Cyril Farrell: Now more than ever Waterford must stay loyal to the approach they know best
Published 06/08/2016 | 02:30
When Derek McGrath rolled out his vision for how he wanted Waterford to play last year, he left a sizeable chunk of the county behind him - initially at least.
They didn't like what they saw. A beefed-up defence, an under-manned attack and a crowded midfield wasn't regarded as the Waterford way.
McGrath was on his own, apart from the squad who obviously bought into his plan. For McGrath's sake, it had to work. A few early setbacks would have brought the wrath of the disgruntled down on him. Plus, of course, it would have raised doubts among the players, leaving him with the worst of both worlds - a bewildered squad and an unhappy following.
McGrath's plan worked. By May last year, they were league champions and while they later lost to Tipperary and Kilkenny in the championship, the year was seen as a success, the start of a solid work-in-progress.
Naturally, expectations grew. The squad continued to grow with them, even if they were edged out by Clare in the league final replay last May, a defeat they avenged in the championship a month later.
So up until they played Tipperary in the Munster final last month, Waterford hadn't taken a really heavy hit since undergoing the restructure.
Then came the crash as Tipperary ripped them apart. Suddenly, McGrath's tactics were back in a critical spotlight.
It wasn't dimmed by the win over Wexford - indeed the calls have continued for McGrath to overhaul his entire approach for tomorrow's game.
I doubt very much if he will do that. Nor should he because changing on a whim at this stage could prove disastrous.
The most important follow-up to any defeat is to hold your nerve. Otherwise, you take a shot in the dark and, more often than not, you will be the one taken out.
Whether you are a supporter or a critic of McGrath's approach, this is no time for dwelling on it. Waterford are in a semi-final off a structure they have applied for 18 months so it would be reckless to change it too much against any opposition, let alone Kilkenny.
Teams have enough problems against Kilkenny without playing a game that's alien to them. No, this is a time for Waterford to remain loyal to what they have been doing. Obviously, some tweaks can be applied, such as playing with one sweeper and five forwards rather than leaving three or four forwards up front on their own.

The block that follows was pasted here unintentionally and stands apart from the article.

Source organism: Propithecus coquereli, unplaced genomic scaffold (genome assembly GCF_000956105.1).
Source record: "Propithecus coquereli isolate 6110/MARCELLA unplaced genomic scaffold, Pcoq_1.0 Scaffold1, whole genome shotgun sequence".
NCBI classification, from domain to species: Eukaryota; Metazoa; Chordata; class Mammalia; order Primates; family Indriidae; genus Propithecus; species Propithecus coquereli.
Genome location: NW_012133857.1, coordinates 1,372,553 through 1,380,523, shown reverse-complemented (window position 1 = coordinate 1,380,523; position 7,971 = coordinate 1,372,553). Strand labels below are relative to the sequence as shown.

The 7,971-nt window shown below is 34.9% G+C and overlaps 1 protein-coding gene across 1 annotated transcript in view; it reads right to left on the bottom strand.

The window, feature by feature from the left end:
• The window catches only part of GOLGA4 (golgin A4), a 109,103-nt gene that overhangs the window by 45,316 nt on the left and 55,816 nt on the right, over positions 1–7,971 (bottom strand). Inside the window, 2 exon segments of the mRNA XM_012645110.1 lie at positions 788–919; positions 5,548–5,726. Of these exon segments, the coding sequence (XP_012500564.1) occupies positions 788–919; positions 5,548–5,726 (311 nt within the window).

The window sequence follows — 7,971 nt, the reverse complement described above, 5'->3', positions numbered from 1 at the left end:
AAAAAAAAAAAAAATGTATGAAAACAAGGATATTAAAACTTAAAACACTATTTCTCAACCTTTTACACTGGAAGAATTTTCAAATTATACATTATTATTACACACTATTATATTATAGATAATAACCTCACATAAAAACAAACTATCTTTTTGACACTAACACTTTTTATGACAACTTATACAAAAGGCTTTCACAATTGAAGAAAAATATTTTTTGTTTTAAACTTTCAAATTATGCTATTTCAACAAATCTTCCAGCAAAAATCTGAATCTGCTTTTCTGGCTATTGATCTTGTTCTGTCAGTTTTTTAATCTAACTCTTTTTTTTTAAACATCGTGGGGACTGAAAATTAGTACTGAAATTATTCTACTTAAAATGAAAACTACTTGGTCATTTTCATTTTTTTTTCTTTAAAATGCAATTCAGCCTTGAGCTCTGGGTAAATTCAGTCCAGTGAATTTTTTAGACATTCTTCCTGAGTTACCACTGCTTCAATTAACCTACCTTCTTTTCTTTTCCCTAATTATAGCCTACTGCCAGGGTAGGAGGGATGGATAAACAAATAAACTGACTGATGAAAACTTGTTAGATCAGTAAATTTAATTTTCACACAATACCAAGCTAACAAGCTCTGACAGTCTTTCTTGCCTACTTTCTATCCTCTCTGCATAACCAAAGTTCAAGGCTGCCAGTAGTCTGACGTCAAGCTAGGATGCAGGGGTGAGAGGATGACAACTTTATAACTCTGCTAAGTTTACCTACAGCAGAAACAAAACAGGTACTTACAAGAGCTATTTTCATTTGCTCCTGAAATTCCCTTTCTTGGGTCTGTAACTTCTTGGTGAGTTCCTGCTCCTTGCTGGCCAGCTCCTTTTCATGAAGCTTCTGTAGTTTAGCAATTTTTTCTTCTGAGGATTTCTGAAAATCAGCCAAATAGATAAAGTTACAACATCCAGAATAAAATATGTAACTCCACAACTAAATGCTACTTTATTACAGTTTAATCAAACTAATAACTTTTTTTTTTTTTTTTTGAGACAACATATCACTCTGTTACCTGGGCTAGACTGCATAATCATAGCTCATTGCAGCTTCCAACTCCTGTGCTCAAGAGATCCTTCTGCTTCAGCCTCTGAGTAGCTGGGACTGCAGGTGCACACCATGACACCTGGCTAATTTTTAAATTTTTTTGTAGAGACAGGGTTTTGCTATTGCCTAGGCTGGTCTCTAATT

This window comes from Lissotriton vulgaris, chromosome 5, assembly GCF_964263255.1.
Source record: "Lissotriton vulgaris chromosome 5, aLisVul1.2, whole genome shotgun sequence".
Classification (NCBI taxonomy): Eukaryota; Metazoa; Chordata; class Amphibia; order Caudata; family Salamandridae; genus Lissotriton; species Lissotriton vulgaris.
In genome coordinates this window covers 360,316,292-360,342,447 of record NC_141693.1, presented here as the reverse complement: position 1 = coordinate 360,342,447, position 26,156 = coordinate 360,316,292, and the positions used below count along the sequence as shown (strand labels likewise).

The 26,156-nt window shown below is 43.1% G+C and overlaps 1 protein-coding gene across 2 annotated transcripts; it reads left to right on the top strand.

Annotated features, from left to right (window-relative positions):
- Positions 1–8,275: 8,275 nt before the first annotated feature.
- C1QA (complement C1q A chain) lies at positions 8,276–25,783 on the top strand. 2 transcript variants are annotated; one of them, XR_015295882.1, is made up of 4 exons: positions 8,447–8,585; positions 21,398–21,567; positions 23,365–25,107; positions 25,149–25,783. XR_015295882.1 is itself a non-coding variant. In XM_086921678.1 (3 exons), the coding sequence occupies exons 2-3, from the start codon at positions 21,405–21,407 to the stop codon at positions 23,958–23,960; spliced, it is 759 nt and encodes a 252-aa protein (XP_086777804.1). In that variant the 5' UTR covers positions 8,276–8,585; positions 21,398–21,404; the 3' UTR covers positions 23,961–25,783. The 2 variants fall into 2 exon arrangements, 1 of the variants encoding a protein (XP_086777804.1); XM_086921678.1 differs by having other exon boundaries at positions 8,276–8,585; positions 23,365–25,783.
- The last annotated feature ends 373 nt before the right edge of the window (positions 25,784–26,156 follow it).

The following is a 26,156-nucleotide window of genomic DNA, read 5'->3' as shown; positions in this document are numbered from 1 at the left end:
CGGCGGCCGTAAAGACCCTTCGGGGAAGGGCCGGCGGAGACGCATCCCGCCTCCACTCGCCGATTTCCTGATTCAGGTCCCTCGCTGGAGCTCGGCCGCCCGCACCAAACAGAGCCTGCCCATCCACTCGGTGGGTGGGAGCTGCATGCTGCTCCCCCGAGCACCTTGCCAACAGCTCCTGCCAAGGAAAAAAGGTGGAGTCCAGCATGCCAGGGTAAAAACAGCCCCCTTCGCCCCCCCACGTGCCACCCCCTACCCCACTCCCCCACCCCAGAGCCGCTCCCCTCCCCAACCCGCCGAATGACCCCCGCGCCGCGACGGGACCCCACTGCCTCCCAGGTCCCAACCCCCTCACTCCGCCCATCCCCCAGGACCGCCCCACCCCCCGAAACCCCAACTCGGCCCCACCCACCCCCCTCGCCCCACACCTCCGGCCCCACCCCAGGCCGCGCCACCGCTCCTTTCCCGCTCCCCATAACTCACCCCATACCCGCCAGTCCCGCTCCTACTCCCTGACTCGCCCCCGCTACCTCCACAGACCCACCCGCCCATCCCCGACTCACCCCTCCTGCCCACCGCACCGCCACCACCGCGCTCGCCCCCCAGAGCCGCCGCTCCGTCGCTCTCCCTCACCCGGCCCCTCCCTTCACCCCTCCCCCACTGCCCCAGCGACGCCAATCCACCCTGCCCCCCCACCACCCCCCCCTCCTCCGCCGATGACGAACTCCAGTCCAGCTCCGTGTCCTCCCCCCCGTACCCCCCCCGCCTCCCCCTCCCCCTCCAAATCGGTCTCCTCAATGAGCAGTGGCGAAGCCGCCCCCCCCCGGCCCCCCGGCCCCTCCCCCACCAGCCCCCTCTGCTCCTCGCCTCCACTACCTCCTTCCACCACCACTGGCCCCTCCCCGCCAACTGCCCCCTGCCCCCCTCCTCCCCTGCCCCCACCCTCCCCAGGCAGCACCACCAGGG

Far more important than making tactical adjustments is the need for a lift in individual performances.
Waterford's touch and timing were way off in the Munster final, making it easy for Tipperary to launch an ambush. Predictably, Waterford's approach came under attack afterwards, which was an easy cop-out by those who didn't like it in the first place.
It's like blaming the car rather than the driver when it goes off the road.
If Waterford were to deviate too much from what they have been doing for the past 18 months, I suspect they would be swamped by Kilkenny.
If you are to have any chance of beating Kilkenny, you must be working off what you know inside-out, so that it comes naturally, even the pressure is at its highest.
Try something you're not familiar with and watch your ambitions disappear in a black-and-amber stampede.
Despite Waterford's wipe-out in the Munster final, they are not without a chance tomorrow.
Obviously, Wexford aren't as good as Kilkenny but Waterford created around 40 chances against them, 21 of which they converted into points, which showed their basics were functioning normally again.
Given how Kilkenny performed in the second half of the Leinster final, it's easy to classify it as 'business as usual' performance but the truth is that they were very ordinary for much of the first half.
Their supporters tend to dismiss that sort of thing nowadays, pointing out that it's always followed by a big second half.
But what happens when the opposition not only retain their first-half momentum but build on it? It can, and will, happen someday.
If Waterford are to put themselves in a position to win tomorrow, they have to do it from the front.
They saw how Galway rattled Kilkenny in the first half, something Waterford need to replicate because if you fall behind against Brian Cody's boys, you'll only see their tail lights for the rest of the game. The interesting thing is that if Waterford were to open up a five- or six-point lead, they are well-suited to protecting it.
Kilkenny's status as the most powerful force in hurling for so long is probably worth three points to them in terms of their own confidence and opposition doubts.
That's quite an advantage, especially when they have so much power to go with it.
One aspect which Waterford must get right in their undermanned attack is who they allow to become the Kilkenny sweeper. It's vital for them to prevent Paul Murphy filling that role because he reads the play very well and is also excellent at pinging accurate deliveries.
The winners? I expect to see the Waterford of pre-Munster final day, complete with high energy and a determination to rattle into Kilkenny. That should make it very competitive but, as I've said, Kilkenny's stature gives them a three-point start. It could be close to the winning margin too.